By Mary Conway, Chair of the IPOA
- The IPOA acknowledges today’s decision by cabinet not to extend the eviction ban. This decision was crucial in order to stem the exodus of landlords from the property rental market
- Measures that encourage the participation of landlords in the market, will have a positive impact on supply.
- The focus of government must now be on protecting the existing private rental supply that we have in place and is housing hundreds of thousands of people. We look forward to seeing a meaningful package of incentives from Government to incentivise property-owners to stay in the market.
- The eviction ban was always an inadequate policy response. The Government has already introduced four versions of it over the past number of years and it has had no discernible impact whatsoever on homelessness figures – in fact the opposite is true.
- At all times, the IPOA expressed serious reservations over the constitutionality of the introduction of the eviction ban, and we had highlighted this on numerous occasions with senior politicians over the past number of years.
- We acknowledge the cost-of-living crisis is adding pressure on tenants paying their rents, the same is true for landlords who are exposed to huge financial risks, as a consequence of rising mortgage interest rates, inflationary cost pressures and the burden of taxation, without any means of recovering same through an increase in rents – this level of State intervention is unprecedented in any business.
- Non-institutional landlords are a vital cog in the private rental market that provides homes for hundreds of thousands of people in Ireland. With acute challenges – from changing demographics to immigration – facing policymakers on housing provision, we must be recognised as part of the solution*.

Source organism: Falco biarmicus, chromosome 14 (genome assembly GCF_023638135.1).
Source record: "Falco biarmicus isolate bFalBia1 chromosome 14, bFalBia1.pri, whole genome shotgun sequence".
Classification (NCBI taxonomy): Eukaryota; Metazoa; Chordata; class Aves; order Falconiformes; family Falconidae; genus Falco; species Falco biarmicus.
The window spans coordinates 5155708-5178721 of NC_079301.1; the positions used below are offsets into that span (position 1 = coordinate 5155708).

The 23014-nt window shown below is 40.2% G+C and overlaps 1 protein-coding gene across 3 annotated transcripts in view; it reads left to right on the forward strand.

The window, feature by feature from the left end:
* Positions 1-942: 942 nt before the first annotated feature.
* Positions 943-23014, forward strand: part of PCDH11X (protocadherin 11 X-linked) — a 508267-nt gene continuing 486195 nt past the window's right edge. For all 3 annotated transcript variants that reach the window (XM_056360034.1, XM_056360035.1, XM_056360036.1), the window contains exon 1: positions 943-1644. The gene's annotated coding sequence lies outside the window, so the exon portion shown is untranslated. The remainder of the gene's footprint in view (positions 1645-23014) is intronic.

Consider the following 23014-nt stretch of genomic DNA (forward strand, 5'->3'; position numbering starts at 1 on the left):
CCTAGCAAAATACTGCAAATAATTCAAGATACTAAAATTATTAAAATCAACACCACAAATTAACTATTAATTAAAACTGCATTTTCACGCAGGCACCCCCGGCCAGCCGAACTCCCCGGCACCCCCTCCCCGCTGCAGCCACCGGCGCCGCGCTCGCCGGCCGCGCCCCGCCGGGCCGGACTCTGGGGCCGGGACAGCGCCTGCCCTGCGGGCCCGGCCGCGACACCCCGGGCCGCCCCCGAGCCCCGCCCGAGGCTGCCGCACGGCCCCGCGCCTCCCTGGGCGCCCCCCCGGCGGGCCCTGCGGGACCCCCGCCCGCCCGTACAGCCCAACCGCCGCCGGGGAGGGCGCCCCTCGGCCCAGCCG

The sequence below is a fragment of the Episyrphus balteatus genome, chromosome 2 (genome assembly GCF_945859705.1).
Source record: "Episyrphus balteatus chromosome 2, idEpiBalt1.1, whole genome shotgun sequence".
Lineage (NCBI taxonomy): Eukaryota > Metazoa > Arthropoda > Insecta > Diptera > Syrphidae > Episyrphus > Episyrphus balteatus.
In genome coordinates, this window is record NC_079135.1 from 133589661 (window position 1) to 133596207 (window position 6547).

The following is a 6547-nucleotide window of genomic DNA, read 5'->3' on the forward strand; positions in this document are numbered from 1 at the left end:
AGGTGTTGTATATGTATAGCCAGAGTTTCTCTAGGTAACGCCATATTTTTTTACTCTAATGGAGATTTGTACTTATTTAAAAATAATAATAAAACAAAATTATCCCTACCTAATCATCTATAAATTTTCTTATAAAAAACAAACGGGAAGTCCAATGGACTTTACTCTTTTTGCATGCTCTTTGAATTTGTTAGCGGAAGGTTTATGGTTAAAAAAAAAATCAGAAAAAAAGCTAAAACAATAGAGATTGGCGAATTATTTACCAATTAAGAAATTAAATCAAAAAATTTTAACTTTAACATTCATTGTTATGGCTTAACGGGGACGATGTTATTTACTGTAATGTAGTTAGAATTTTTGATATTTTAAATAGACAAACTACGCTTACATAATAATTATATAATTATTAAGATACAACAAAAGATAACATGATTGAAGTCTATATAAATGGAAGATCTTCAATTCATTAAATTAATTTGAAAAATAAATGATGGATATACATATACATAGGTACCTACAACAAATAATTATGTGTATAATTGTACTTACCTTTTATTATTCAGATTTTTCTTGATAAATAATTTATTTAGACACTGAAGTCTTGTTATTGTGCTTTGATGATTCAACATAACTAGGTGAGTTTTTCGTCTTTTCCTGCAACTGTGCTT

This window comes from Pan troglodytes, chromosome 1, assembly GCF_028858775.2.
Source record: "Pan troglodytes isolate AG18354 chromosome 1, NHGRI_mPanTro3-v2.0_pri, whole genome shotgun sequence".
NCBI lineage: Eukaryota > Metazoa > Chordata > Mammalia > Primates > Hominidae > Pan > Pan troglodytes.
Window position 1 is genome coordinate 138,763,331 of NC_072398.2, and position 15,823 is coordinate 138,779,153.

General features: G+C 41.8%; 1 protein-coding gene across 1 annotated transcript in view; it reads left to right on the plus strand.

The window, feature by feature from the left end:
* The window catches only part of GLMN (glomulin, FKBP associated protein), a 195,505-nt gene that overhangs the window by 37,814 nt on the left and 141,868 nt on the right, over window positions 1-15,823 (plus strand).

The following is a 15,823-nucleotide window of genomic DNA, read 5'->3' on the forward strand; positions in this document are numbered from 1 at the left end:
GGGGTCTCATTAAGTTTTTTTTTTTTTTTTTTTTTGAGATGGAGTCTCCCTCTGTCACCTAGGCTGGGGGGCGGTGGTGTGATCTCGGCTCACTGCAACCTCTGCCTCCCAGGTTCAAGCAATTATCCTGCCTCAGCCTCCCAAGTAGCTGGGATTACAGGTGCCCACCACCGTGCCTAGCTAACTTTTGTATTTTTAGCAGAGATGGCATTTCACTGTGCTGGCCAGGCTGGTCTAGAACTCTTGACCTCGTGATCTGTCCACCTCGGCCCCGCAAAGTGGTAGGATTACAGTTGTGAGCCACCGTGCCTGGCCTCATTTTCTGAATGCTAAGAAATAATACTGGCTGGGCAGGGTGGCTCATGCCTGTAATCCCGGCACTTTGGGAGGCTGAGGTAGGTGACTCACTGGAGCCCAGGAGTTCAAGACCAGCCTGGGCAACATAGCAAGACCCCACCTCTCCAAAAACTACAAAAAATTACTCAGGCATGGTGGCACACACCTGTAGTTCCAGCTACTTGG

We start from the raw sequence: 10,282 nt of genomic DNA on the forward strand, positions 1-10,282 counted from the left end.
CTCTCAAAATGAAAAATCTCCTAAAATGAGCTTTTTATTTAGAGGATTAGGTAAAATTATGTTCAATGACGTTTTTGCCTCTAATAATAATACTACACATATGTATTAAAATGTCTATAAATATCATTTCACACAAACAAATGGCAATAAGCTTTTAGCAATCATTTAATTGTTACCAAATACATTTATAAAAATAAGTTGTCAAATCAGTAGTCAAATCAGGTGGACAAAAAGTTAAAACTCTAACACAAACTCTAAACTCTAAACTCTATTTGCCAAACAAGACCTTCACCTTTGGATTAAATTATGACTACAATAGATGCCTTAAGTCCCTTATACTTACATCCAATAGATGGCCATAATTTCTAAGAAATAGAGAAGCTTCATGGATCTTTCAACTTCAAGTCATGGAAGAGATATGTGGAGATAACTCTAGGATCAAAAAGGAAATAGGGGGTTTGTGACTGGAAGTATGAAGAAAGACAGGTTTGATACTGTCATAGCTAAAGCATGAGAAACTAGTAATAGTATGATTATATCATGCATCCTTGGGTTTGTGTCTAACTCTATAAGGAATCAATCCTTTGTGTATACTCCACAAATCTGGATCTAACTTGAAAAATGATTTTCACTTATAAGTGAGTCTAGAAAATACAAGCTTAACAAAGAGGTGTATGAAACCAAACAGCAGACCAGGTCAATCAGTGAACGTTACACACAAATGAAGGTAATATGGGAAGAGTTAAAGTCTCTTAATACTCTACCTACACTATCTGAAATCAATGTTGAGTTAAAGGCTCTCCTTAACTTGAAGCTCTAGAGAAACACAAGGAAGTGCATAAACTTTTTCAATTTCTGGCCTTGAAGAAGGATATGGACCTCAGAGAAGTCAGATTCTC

- Private landlords are of strategic importance to the Government in solving the housing supply issue and we are committed to working collaboratively with all relevant stakeholders to enable the retention of landlords in the sector.
- During the autumn of 2021, 46 landlords left the market every week and cumulatively the rental market has shrunk by 43,000 homes in the last five years because of the regulatory and financial burdens that are being heaped on the sector. This stock is lost to the rental market. Private rented properties that are sold did not return to the rental market and instead are typically sold to owner-occupiers – with demographic changes this will only exacerbate.
- For every 5 ‘buy to lets’ on the market, only one property is re-acquired by an investor. There is no incentive to enter the rental market and this is having a direct impact on available stock.
*(Non-institutional landlords provide 94% of residential rental accommodation according to IPAV-IPOA joint members’ survey).